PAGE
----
Understanding how fire regimes are shifting with climate change and therefore how bushfire risks are changing is a key knowledge gap for many management jurisdictions in Australia, including biodiversity management. Preserving species and communities going forward will require strategic prioritisation of conservation actions and an understanding of how shifting fire regimes may increase or decrease bushfire risk across the landscape.
The aim of this project was to make state-wide estimates of bushfire risk given future climate conditions. We sought to understand how fire regimes may change under future climates and predict the areas with the greatest likelihood of frequent and high severity fires occurring.
We used the Fire Regime and Operations Simulation Tool (FROST) developed within FLARE to model fire risk for 12 regions in Victoria across 50 years utilising three management scenarios; no planned burning, current rates of planned burning, increased planned burning. We collaborated with the Department of Environment, Land Water and Planning (DELWP) and their biodiversity teams to help expand their Strategic Management Prospects (SMP) tool. This tool aims to prioritise conservation actions by balancing species ecological needs against the benefits of management. Here we tested the impact of various planned burning approaches on wildfire risk to contribute to the data underpinning this tool. Spatially explicit predictions of future fire regimes allow the SMP developers to link fire risk metrics, expert opinion databases and species distribution models to provide a more accurate prediction of the benefits of conservation actions for biodiversity across Victoria.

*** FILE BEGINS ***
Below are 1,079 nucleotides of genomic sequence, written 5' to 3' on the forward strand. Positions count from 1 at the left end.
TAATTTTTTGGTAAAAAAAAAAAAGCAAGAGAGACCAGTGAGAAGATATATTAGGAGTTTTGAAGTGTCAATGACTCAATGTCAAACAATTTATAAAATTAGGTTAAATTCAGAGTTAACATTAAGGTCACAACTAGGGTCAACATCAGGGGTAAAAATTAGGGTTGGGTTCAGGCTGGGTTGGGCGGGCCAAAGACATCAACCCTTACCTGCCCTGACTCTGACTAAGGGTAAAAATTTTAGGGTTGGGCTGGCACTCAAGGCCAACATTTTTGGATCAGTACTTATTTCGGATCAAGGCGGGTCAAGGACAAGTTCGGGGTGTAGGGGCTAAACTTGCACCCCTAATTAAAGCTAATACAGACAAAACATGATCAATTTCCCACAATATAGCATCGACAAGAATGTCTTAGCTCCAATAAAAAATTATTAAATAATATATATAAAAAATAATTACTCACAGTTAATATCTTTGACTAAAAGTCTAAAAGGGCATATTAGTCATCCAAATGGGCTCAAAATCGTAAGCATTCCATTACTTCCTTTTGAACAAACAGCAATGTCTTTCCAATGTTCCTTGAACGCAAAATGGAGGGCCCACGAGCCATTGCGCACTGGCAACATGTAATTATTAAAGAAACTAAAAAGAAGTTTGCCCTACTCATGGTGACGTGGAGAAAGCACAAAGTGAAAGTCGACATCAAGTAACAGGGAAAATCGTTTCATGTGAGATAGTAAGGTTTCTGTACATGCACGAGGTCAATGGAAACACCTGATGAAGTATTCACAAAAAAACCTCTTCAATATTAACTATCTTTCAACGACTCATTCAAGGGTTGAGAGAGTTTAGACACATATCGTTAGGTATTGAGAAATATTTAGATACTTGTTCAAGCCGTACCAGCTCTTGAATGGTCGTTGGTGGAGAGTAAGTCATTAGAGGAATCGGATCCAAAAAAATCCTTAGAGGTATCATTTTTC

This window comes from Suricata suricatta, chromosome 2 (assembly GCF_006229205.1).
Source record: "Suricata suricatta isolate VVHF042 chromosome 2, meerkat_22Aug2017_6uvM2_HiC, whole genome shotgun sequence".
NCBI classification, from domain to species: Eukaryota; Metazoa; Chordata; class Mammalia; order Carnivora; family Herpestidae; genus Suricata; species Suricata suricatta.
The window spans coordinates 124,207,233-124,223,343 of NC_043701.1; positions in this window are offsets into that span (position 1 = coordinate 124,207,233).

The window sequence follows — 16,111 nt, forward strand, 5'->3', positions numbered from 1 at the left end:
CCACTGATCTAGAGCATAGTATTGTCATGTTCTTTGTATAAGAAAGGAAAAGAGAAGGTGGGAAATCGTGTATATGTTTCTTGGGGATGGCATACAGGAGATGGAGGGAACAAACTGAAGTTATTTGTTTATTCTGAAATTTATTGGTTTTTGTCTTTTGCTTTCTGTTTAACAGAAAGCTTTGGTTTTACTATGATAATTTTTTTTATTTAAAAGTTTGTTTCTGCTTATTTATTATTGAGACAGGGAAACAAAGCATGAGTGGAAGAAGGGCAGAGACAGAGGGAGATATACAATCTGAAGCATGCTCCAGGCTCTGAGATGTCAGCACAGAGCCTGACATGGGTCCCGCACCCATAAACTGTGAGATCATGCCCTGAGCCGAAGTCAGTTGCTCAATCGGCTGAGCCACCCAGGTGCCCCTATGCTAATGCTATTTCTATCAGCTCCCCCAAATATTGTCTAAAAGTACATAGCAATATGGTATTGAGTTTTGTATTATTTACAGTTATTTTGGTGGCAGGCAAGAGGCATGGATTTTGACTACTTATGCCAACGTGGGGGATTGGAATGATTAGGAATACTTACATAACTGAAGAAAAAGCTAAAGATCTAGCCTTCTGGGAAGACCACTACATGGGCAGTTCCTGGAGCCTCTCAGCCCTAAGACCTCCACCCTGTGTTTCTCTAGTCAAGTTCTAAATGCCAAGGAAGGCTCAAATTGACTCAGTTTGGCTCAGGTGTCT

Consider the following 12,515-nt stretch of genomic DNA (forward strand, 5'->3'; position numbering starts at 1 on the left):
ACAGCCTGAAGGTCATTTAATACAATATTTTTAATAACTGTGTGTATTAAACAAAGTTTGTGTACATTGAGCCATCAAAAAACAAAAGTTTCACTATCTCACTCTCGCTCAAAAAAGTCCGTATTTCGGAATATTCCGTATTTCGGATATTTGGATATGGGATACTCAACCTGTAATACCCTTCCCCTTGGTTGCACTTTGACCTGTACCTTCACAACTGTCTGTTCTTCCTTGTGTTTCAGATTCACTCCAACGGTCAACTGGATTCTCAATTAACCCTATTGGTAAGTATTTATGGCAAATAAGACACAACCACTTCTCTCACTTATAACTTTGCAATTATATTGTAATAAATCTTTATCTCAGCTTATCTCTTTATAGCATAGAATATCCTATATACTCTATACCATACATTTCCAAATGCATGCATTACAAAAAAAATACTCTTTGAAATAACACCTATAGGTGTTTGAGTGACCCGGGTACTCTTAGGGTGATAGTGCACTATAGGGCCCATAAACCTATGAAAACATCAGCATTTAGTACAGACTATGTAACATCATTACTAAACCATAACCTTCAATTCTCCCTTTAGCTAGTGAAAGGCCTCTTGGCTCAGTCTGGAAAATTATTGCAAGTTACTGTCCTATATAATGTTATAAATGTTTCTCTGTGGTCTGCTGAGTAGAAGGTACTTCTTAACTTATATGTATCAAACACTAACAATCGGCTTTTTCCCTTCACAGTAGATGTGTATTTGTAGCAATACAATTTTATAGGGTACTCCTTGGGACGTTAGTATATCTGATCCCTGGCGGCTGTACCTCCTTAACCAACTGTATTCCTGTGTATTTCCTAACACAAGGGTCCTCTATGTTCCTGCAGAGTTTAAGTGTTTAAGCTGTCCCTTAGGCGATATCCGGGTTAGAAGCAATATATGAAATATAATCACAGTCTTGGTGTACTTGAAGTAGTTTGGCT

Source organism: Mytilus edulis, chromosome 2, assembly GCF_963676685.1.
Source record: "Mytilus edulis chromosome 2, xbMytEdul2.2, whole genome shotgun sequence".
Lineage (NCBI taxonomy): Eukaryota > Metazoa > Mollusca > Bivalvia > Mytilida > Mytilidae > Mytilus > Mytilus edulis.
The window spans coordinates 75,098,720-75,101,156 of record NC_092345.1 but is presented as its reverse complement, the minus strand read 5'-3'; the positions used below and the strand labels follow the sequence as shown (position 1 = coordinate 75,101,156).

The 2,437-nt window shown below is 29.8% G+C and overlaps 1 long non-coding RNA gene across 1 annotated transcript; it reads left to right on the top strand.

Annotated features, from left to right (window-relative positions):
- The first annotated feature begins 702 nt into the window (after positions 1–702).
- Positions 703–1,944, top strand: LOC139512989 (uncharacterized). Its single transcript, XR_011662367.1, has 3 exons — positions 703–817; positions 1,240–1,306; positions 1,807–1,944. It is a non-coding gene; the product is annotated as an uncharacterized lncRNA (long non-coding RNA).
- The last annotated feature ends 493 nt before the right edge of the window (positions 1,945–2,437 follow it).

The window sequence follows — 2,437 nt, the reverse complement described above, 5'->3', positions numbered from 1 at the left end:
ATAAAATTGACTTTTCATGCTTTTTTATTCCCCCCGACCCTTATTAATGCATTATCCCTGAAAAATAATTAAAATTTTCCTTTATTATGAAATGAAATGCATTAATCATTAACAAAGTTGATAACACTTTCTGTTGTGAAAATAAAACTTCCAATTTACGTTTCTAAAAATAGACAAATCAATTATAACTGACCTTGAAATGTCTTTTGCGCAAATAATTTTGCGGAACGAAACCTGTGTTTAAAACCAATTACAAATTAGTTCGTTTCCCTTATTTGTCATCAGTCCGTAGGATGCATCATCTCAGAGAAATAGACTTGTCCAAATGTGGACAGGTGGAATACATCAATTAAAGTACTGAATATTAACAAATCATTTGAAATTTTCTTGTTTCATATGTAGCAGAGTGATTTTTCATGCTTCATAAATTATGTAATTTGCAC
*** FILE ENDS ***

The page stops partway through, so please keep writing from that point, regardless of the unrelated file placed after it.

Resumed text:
Raster maps of each study region across Victoria showing the frequency of complete crown consumption, i.e. extreme severity fires, occurring over 50 years averaged across 100 replicates.
We found that under future climate, the frequency of extreme intensity and severity fires was highest in the central and western regions of Victoria such as the Glenelg, Murray Valley, Grampians and Macedon ranges. Planned burning efforts did not significantly reduce the frequency of wildfires but for some regions it did result in a decline in the overall area impacted by at least one wildfire. We also found that some regions had a statistically significant decline in the area burnt by wildfires under planned burning scenarios while others increased. These results reinforce previous research which shows that planned burning can be effective but must be strategically implemented in key areas specific to the fuel and communities present. Some vegetation types increase in hazard as the time since fire increases making planned burns useful for decreasing fuel hazard and reducing risk. However, some vegetation types have a higher fuel hazard when time since fire is short making it riskier to burn these in planned burns.
This project improved our understanding of how fire risk is likely to change under future climate for multiple regions across Victoria. We show that consideration of fuel accumulation under future climate scenarios is crucial and understanding this fuel accumulation will improve our capacity to manage fire risk through fuel treatments.